Next, you’d want to include the other Symphony-adjacent releases, starting with the amusing Castlevania Puzzle: Encore of the Night. It’s basically Puzzle Fighter II with Castlevania characters, and that’s not a bad thing!

Finally, Castlevania: Harmony of Despair. This game originally appeared on Xbox 360 and PlayStation 3, and it’s kind of awesome. It’s a weird little co-op online game and it has characters from all over the series in it. This isn’t really accessible these days, and fixing that would be very much appreciated.

While I’d love to see more than just those games bundled together, looking at how Advance Collection and Requiem were handled, I don’t think it’s realistic to think they’ll include more than 3 “metroidvania” style games in one pack. Stylistically, these games all work together nicely, and with the different versions of Symphony on there, I think that’s a reasonable cap to put on this collection. But there’s still so much more to cover!

Sticking with the exploratory style games, we have the three entries released on the Nintendo DS. Arguably some of the best games in the entire franchise, these ones would likely be sold as a single collection because they’d require the most work to be functional on modern systems. Fortunately for us all, these games didn’t rely too heavily on the DS’s dual screens, but each game utilized them to some extent, and in order to make these games properly playable on a single screen display, some minor tweaks would have to be made. It’s for this reason I think if they were to make it into a collection, it would just be these three and not a random 4th game like they did with the Advance collection. And there’s more than enough gameplay between these three releases to justify the price. They’re gorgeous games with awesome worlds to explore, interesting storylines, and killer characters to use. Especially Dawn of Sorrow, which is a sequel to the sublime Aria of Sorrow for Game Boy Advance, one of my personal favorites in the series.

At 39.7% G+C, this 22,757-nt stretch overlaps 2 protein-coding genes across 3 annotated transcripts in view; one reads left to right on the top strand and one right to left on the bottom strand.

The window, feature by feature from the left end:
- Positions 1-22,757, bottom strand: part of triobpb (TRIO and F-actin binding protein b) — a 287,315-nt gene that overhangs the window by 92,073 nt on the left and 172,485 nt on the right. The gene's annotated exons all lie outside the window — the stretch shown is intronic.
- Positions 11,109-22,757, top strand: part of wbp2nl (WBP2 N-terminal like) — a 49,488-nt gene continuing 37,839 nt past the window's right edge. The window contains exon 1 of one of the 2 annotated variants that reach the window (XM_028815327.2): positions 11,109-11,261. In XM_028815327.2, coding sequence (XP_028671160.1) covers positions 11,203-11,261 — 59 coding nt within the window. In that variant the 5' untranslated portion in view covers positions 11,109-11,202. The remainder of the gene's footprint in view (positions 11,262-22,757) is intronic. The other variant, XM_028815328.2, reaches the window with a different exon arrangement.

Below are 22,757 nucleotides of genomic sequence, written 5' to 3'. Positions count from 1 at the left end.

Next, we have what I would call the Castlevania Origins Collection. This one here would contain all the odds and ends that haven’t been collected already. The trouble is, what do you headline a collection like this with? The first collection was all the big name classics. The second collection was the GBA games. My proposed Symphony collection sells on that all time classic’s name, and the DS games sell themselves.

Well, Front and center, I would put Castlevania: The Adventure Rebirth and Castlevania Chronicles. Rebirth is a fantastic game that’s unfortunately only ever been available as part of the now defunct WiiWare service. Konami actually made three Rebirth games, the other two being the excellent Contra Rebirth and Gradius Rebirth, but those games can find their own collections to be on. Castlevania Rebirth is a tough as nails callback to Castlevania’s origins as an action platformer, and it’s got a crazy soundtrack that sounds like Konami’s 90s arcade output to boot.

As for Chronicles, this was a PlayStation port of Akumajō Dracula for the Sharp X68000, a computer that basically had no gaming footprint in the US. It’s a retelling of the original Castlevania, and it’s really quite excellent. When it was released on PlayStation as Castlevania Chronicles, the original game was included as well as an enhanced version where Simon Belmont inexplicably has pink hair.

Next up is Vampire Killer for MSX. I still can’t believe this wasn’t on the first Castlevania Anniversary Collection. This game came out almost simultaneously with the original Akumajō Dracula on Famicom Disk System, but while it looks like the same game, and sounds like the same game, it’s actually a completely different game, and one that has more in common with Symphony of the Night than you might think at first glance. Where Castlevania was more of an arcade style action game, Vampire Killer was the birth of the exploratory angle in the series. Yes, this aspect has actually been a part of Castlevania’s DNA from the very start, just not on home consoles. There are keys to collect, backtracking, item upgrades, the whole shebang. It’s not nearly as fun as its action-y NES counterpart, but Getting this game properly localized for the first time would be such a cool thing for Castlevania fans to finally experience.